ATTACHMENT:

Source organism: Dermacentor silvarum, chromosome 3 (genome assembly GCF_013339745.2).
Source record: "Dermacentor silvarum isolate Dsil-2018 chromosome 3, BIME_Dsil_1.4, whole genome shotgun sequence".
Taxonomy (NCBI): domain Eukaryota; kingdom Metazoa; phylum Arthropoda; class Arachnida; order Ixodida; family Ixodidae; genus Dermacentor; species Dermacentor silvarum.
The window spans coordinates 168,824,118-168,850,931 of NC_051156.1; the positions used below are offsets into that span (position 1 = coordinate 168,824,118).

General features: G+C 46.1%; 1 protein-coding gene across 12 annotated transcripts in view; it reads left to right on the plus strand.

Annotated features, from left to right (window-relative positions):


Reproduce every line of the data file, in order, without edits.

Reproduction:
Source organism: Dermacentor silvarum, chromosome 3 (genome assembly GCF_013339745.2).
Source record: "Dermacentor silvarum isolate Dsil-2018 chromosome 3, BIME_Dsil_1.4, whole genome shotgun sequence".
Taxonomy (NCBI): domain Eukaryota; kingdom Metazoa; phylum Arthropoda; class Arachnida; order Ixodida; family Ixodidae; genus Dermacentor; species Dermacentor silvarum.
The window spans coordinates 168,824,118-168,850,931 of NC_051156.1; the positions used below are offsets into that span (position 1 = coordinate 168,824,118).

General features: G+C 46.1%; 1 protein-coding gene across 12 annotated transcripts in view; it reads left to right on the plus strand.

Annotated features, from left to right (window-relative positions):